The style of air fryer that’s right for you is going to depend on things that are specific to your household like how many people you need to feed, your budget, your available counter space, and what you want to cook with it.
In our small two-person household, a drawer-style air fryer was the best option. That’s because we already had a convection toaster oven that we loved (our 5-year-old Breville Smart Oven Pro Model: BOV845) and enough space for a second appliance.
The drawer-style air fryer is super easy to clean and great for quickly roasting veggies or making a fast batch of fries while the countertop oven is perfect for baking small batch cakes and muffins, cooking sheet pan meals for two, toasting bread, and more.
In the event that I could only have one appliance, I would probably go with an air fryer toaster oven.
While I love how easy it is to clean the drawer-style air fryer, we use our toaster oven way more – it’s basically our main oven. I’d be looking for a good toaster oven and would consider the air frying function a bonus, not the main selling point.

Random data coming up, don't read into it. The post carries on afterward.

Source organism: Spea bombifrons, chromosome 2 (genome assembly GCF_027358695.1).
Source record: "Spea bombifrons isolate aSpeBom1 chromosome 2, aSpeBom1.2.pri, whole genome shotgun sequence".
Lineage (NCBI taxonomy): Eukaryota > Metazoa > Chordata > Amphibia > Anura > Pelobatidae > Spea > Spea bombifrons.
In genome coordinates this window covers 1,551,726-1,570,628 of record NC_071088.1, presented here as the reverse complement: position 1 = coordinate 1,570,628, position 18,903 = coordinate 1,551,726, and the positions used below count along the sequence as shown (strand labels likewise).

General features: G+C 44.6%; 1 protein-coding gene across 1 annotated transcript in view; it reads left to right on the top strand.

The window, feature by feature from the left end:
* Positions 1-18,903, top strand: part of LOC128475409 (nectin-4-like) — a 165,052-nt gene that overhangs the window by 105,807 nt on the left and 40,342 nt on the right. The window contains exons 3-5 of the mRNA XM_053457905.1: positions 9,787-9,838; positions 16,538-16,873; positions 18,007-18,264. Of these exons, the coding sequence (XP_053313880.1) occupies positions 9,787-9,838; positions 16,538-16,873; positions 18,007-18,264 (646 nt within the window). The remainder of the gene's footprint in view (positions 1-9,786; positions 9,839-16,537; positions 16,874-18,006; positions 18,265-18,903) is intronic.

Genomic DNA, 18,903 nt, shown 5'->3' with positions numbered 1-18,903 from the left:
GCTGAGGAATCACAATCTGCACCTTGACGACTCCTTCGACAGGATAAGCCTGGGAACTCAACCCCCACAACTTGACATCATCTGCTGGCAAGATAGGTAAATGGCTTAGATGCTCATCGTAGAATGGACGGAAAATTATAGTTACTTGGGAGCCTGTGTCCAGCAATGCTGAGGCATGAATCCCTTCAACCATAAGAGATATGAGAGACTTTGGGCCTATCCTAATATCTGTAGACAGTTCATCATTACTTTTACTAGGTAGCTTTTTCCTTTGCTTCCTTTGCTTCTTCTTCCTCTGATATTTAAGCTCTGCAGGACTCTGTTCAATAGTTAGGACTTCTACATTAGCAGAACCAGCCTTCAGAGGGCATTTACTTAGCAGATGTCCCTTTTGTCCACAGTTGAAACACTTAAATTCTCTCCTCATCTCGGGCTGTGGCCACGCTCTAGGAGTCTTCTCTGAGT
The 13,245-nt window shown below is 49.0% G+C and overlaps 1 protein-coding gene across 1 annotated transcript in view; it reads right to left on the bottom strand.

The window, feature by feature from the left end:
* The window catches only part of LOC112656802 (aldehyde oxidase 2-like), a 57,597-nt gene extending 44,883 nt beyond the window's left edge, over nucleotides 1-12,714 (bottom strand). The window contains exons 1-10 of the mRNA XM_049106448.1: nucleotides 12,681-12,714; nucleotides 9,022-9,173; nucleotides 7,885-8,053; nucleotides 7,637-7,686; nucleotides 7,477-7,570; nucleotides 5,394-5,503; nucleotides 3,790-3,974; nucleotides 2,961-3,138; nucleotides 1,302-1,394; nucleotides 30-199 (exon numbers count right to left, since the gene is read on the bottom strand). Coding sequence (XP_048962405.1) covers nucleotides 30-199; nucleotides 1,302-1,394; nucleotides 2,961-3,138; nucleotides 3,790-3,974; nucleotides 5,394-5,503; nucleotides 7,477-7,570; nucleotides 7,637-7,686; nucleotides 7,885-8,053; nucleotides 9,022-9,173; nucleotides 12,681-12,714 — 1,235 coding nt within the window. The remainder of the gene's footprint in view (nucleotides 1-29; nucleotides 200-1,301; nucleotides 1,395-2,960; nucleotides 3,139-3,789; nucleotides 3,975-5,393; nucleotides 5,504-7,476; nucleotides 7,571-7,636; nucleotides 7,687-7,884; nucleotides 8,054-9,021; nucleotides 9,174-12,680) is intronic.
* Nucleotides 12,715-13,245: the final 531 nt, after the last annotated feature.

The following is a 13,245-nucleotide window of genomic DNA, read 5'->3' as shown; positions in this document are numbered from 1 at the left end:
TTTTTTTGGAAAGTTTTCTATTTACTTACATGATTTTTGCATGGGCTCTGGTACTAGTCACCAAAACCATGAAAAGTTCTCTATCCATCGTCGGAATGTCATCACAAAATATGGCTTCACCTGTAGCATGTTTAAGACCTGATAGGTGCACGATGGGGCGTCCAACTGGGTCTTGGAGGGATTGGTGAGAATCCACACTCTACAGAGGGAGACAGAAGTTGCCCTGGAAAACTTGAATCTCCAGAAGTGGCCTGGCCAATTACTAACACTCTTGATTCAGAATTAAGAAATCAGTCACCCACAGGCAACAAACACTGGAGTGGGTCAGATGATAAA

But if I was buying one for my sister, I’d get her a drawer-style air fryer because:
- She doesn’t have a lot of counter space in her kitchen and it could be stored in the pantry when not in use.
- It’s easier to clean (and keep clean).
- They already have a toaster that they use daily to make toast and waffles.
- She doesn’t bake often and when she does she uses her regular oven to make full-sized recipes for sharing and freezing.
- Given the cooler exterior and simplicity of the controls I think it would be easier/safer for my nephew to use (with supervision).
At Tim’s office, counter space is limited so he got an air fryer oven (Breville Smart Oven Air Fryer Model: BOV860).
The oven handles the most important jobs that everyone in the office needs it to do like reheating pizza or other lunch items, baking fries, toasting bread and bagels, and if he wants to air fry something he can!
A drawer style is a great option if you’re just looking to give air frying a try. You might want to consider getting a used one to start or borrowing one from your friend who never stops talking about how awesome their air fryer is.
If you have the extra space and are already in the market for a toaster oven, an air fryer oven might work for you.
Just remember that they’re usually an oven first and an air fryer second. So air frying with one is probably going to take a little longer and the results (while tasty) may not be identical to that of a drawer-style air fryer.
Do you have an air fryer or air fryer oven that you love? Tell us about it in the comments!